Mea culpa. Yet another column not directly focused on the topic for this edition. How about this: agriculture is all about sowing and reaping, reaping and sowing, just like pension funds, which are like very long-term grain silos. There are opportunities to use that grain in the interim, before the farmer needs it back to take to market, for very productive purposes. And so we turn to pension funds and infrastructure. The U.K. government announced in November 2011 its intention to mobilize £20 billion from pension funds to finance infrastructure. This was followed by an MOU with the National Association of Pension Funds in the U.K. But of course the devil is in the detail.

Money is deposited in pension funds to be paid back gradually, giving these funds enviable access to long-term, patient capital. Funds need to optimize their investment portfolio across a broad range of assets, of different duration and levels of risk, to make a solid return and be ready to pay out as and when people retire. In most countries, pension funds have few investment options outside of government bonds at the longer end of the spectrum—alongside more risky equity and real estate investments.

This makes a marriage between pension funds and infrastructure sensible on many levels. Longterm opportunities for pension funds plus long-term capital for infrastructure projects equals economic growth for the country. Given the generous size of many pension funds, even a few percentage points of the portfolios allocated to infrastructure could make a significant impact.
There are a number of different opportunities for pension funds in the infrastructure space. Some are already active, in equity and debt for utilities and companies that focus on infrastructure, operation, equity, and refinancing of debt for existing assets (for example, operational PPP projects) with proven demand and revenue. However, the U.K.’s announcement implies new construction and new assets. This is a more challenging prospect for pension funds.

Retirements at risk?

Who among us wants our comfortable retirement on the golf course or the beach (or just not in line at the soup kitchen) dependent on whether the government gets its infrastructure strategy right? Or whether these PPP projects are as robust as we had hoped?

Pension funds should be managed with caution—even more cautiously than banks manage money—and the government should not confuse funding pensions with political priorities.

The irony of the U.K.’s approach is that this government has been particularly critical of PPP, dragging the Treasury through a painful process of defending its work. Of course, good will come of the criticism, as iron sharpens iron, and Treasury is being pushed to further improve the PFI program. But if government is serious about using pension funds to support infrastructure, it will need to create a safe environment for pension funds, and PPP will assume an even more critical role.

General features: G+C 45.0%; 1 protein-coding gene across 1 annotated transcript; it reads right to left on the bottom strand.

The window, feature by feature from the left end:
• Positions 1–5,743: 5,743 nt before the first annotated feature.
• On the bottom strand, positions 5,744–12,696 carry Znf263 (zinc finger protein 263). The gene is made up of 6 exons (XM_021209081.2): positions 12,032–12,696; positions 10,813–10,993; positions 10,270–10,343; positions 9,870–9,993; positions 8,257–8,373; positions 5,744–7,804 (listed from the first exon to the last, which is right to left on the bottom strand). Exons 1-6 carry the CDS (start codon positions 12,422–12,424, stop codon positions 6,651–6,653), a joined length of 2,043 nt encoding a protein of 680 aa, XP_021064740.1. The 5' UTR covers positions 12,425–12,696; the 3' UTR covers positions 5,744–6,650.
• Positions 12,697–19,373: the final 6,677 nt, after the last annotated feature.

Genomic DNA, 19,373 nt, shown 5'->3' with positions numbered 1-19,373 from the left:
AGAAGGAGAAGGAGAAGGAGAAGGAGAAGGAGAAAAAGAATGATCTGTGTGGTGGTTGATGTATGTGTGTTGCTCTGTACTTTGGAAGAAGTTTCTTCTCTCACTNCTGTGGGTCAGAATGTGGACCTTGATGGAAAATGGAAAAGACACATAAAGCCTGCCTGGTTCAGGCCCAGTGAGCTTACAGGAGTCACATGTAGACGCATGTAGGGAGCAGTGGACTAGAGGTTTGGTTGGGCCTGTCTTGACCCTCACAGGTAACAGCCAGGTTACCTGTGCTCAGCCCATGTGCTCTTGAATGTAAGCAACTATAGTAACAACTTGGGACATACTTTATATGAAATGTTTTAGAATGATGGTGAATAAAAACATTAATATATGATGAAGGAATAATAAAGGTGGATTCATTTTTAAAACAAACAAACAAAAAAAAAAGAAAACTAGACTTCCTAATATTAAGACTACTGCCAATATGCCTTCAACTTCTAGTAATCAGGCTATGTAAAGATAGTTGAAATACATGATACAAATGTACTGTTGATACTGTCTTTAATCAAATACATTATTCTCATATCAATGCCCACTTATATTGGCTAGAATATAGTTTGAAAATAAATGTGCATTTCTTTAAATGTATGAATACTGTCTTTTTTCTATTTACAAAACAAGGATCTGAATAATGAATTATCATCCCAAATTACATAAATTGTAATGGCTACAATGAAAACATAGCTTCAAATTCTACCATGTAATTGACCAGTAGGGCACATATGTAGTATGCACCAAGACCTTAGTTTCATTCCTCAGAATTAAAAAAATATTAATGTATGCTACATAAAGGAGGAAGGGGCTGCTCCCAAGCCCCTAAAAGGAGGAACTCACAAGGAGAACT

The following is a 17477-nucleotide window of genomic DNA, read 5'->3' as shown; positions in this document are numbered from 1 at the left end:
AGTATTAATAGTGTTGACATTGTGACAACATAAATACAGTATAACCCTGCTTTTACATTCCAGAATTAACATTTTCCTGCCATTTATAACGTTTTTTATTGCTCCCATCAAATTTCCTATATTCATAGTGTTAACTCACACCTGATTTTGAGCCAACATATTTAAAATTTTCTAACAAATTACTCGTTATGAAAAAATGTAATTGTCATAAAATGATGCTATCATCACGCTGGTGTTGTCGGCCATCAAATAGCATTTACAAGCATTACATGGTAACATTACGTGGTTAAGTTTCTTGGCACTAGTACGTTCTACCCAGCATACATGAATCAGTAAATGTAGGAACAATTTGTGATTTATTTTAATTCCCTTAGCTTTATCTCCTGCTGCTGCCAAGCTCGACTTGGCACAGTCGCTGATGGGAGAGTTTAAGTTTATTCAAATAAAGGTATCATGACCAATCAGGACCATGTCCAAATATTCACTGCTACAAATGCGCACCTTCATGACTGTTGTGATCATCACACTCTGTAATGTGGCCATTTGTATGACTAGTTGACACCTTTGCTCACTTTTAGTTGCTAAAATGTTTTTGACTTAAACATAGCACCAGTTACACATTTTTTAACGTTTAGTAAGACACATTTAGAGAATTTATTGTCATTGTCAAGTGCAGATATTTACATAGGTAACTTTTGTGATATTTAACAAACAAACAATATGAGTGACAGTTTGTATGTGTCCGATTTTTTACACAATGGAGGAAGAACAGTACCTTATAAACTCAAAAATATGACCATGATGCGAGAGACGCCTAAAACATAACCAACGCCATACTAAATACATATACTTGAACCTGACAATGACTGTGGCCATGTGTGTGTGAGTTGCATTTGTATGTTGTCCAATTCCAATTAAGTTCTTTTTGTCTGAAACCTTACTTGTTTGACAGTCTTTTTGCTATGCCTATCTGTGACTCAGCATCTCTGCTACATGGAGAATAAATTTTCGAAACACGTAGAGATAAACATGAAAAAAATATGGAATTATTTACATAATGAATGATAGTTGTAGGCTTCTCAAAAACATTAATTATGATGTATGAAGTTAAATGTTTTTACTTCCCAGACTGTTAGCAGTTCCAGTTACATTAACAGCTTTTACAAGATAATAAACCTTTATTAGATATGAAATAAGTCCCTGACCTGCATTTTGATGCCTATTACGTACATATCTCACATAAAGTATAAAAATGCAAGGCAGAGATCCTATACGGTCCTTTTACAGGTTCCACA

In addition to the deal offered to private investors under PFI (roundly criticized by the government as being too generous), pension funds may need additional comfort. They may even need guarantees to move them to invest, such as the certainty that their infrastructure investments will never yield less than an investment in government bonds would. (Rumors suggest that the sole incentive to be offered by the government to pension funds is a reduced management fee for infrastructure investments, though it is hard to see how pension funds can act without a bit more enticement.)

So how will the U.K. provide this extra something to protect the pension funds? Treasury was to announce more details of its plan as this column was going to press.

One size doesn’t fit all

The U.K. is not alone in facing this challenge. Governments have been trying to match pension funds with infrastructure for some time. But infrastructure debt is a complex investment, reserved for the most sophisticated of investors, and few of the pension funds have the in-house capacity to drive credit assessment of a PPP project, much less arrange PPP debt. Also, prudential rules make it difficult to invest in greenfields, or even most existing assets, without credit enhancement. The monoline insurers—traditional providers of credit wraps that would take some of the key risk out of such investments—have fallen away, with only limited signs of re-emergence.

Some governments, like Brazil and Russia, mandate big banks (Brazilian Development Bank and Vnesheconombank respectively) to allocate pension fund resources directly or indirectly, in the manner believed most expedient. Others create financial intermediaries to provide credit support to infrastructure to protect or attract pension funds, like the India Infrastructure Finance Company Limited or the Indonesia Infrastructure Finance Facility. Some use legal mechanisms and political encouragement, like certificados de capital de desarrollo in Mexico. In others, the government provides comfort letters, funding, and other support to bring in pension funds. The new infrastructure debt funds in India are good examples of this.

Each approach has its shortcomings. The arranged marriage between pension funds and PPP, though perfect on paper, is difficult to do well in practice. As Ben Franklin advised, “Keep your eyes wide open before marriage, and half-shut afterwards.” But do we have that luxury?